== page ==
Commentary by Dr. Whitesel: Organic diversity is a reoccurring need in today’s churches. And, it forms a large part of my consultation practice. I have developed a process which I put into a book I co-authored with multicultural expert Mark DeYmaz, titled “ReMix: Transitioning your church living color.”
One of the most important steps is to understand how different generations view diversity. Here’s an important article that explains how Generation Z wants to talk about, discuss and analyze views arising from different ethnic backgrounds. According to this research the old Baby Boomer adage, “Don’t bring race into this!” might be the opposite of what Generation Z really wants.
Young people flourish where faith leaders see color
By Nabil Tueme, Religion News Service, 3/13/23.
… a new study from Springtide Research Institute sheds light on the benefits of emphasizing race for America’s most diverse generation to date — Gen Z. The study, called “Navigating Injustice: A Closer Look at Race, Faith & Mental Health,” found that young Americans ages 13-25 want to talk about race and their racial identities. In fact, acknowledging one’s racial identities is critical to young Black, Indigenous, people of color (BIPOC) thriving in their mental health, faith lives and beyond.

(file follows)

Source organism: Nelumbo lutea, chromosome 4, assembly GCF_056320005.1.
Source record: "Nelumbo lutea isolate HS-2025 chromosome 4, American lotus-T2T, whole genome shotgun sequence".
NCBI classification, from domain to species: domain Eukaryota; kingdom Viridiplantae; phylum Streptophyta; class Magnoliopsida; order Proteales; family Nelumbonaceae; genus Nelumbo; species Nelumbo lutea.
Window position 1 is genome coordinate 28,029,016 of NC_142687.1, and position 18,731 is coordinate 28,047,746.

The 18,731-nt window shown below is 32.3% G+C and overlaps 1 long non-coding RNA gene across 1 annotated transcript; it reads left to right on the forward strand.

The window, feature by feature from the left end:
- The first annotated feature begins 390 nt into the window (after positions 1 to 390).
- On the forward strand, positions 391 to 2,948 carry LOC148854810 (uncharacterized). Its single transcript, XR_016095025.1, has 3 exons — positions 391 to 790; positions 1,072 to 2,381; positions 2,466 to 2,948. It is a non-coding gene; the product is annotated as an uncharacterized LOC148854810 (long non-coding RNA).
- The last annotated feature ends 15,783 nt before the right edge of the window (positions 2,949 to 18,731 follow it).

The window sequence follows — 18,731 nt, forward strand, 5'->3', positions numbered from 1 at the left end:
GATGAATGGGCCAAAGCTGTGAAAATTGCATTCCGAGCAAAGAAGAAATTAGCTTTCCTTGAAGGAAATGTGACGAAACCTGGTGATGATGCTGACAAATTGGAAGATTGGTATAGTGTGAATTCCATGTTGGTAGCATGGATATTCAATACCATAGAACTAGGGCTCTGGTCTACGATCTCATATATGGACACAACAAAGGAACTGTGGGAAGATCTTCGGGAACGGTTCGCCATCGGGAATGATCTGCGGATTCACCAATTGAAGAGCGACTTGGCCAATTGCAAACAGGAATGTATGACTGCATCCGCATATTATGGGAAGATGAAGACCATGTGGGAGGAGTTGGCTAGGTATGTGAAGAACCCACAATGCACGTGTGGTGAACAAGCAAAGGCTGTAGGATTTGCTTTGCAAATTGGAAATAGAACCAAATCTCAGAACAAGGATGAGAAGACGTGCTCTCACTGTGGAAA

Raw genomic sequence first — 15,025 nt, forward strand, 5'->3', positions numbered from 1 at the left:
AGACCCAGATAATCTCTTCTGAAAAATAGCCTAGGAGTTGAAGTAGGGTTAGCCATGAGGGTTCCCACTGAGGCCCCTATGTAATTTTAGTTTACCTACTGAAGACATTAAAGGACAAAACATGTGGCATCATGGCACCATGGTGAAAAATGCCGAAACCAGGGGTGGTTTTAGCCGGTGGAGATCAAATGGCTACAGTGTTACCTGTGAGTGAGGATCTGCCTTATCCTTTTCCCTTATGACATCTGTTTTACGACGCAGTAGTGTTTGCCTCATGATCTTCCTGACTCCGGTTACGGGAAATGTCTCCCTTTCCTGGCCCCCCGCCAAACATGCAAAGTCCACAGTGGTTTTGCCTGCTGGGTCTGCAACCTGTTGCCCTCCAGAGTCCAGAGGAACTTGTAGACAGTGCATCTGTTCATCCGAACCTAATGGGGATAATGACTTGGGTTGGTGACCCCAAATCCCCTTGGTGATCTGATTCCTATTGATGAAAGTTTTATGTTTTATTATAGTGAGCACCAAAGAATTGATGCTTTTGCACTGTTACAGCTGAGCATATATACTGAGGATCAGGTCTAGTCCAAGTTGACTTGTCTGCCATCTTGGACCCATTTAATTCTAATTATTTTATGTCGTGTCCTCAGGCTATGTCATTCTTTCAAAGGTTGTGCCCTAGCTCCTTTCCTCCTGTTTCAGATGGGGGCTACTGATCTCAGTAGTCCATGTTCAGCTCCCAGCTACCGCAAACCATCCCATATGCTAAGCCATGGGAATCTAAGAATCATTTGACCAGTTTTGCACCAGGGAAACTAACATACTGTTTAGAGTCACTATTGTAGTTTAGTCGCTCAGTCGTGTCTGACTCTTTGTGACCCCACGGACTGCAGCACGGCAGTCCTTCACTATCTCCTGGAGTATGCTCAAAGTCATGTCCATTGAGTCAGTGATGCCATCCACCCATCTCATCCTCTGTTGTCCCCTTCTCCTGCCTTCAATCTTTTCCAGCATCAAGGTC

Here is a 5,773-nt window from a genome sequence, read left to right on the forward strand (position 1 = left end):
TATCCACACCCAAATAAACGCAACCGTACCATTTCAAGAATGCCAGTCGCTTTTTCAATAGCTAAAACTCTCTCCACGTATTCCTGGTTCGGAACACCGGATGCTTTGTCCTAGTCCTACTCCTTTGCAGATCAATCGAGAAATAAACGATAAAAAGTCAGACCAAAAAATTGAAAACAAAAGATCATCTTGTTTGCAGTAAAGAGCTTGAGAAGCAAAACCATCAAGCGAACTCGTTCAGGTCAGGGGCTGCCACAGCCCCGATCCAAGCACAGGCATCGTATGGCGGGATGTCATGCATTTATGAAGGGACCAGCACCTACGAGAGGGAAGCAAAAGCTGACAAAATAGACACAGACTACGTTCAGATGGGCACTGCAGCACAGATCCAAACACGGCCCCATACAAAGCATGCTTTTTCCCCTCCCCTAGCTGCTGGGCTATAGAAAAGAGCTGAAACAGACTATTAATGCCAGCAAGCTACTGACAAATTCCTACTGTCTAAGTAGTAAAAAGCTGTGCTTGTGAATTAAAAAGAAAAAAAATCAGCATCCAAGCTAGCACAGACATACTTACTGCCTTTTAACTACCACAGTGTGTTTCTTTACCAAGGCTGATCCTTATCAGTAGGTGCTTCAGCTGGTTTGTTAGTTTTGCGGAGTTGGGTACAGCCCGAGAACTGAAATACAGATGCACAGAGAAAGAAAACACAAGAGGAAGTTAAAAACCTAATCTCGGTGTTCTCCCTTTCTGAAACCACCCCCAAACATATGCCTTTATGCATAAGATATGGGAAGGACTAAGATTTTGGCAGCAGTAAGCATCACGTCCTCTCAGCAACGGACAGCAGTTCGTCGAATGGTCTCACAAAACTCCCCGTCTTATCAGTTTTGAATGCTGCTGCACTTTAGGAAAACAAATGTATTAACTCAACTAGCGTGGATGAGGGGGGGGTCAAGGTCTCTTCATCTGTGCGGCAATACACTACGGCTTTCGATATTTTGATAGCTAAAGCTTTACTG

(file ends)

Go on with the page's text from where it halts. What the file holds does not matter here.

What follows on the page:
Identifying protective factors (like open and positive conversations about race) is paramount for a generation facing a mental health crisis of epidemic proportions. According to Springtide, majorities within this generation tell us they are depressed (64% white, 61% BIPOC) or anxious (77% white, 74% BIPOC), while six in 10 young people told us, “The adults in my life don’t truly know how much I am struggling with my mental health.”
At the same time, Gen Z is finding relief through spirituality. Despite the popular narrative that Gen Z is the “least religious generation yet,” majorities of Gen Z tell us they’re flourishing in their faith lives (57% white, 65% BIPOC) and that their faith matters for their mental health (52% white, 58% BIPOC).
For young people of color, the realization of a mentally and spiritually healthy life depends in part on whether their identities are acknowledged and celebrated, rather than dismissed or downplayed, within America’s 350,000+ faith communities. “I am the person who can’t leave (race) outside of a space. Being Black shapes the way I think about things in a lot of ways and what I tend to think about. Religious or spiritual places are no exception,” May, age 20, told researchers.
Read more at … https://religionnews.com/2023/03/13/young-people-flourish-where-faith-leaders-see-color/?
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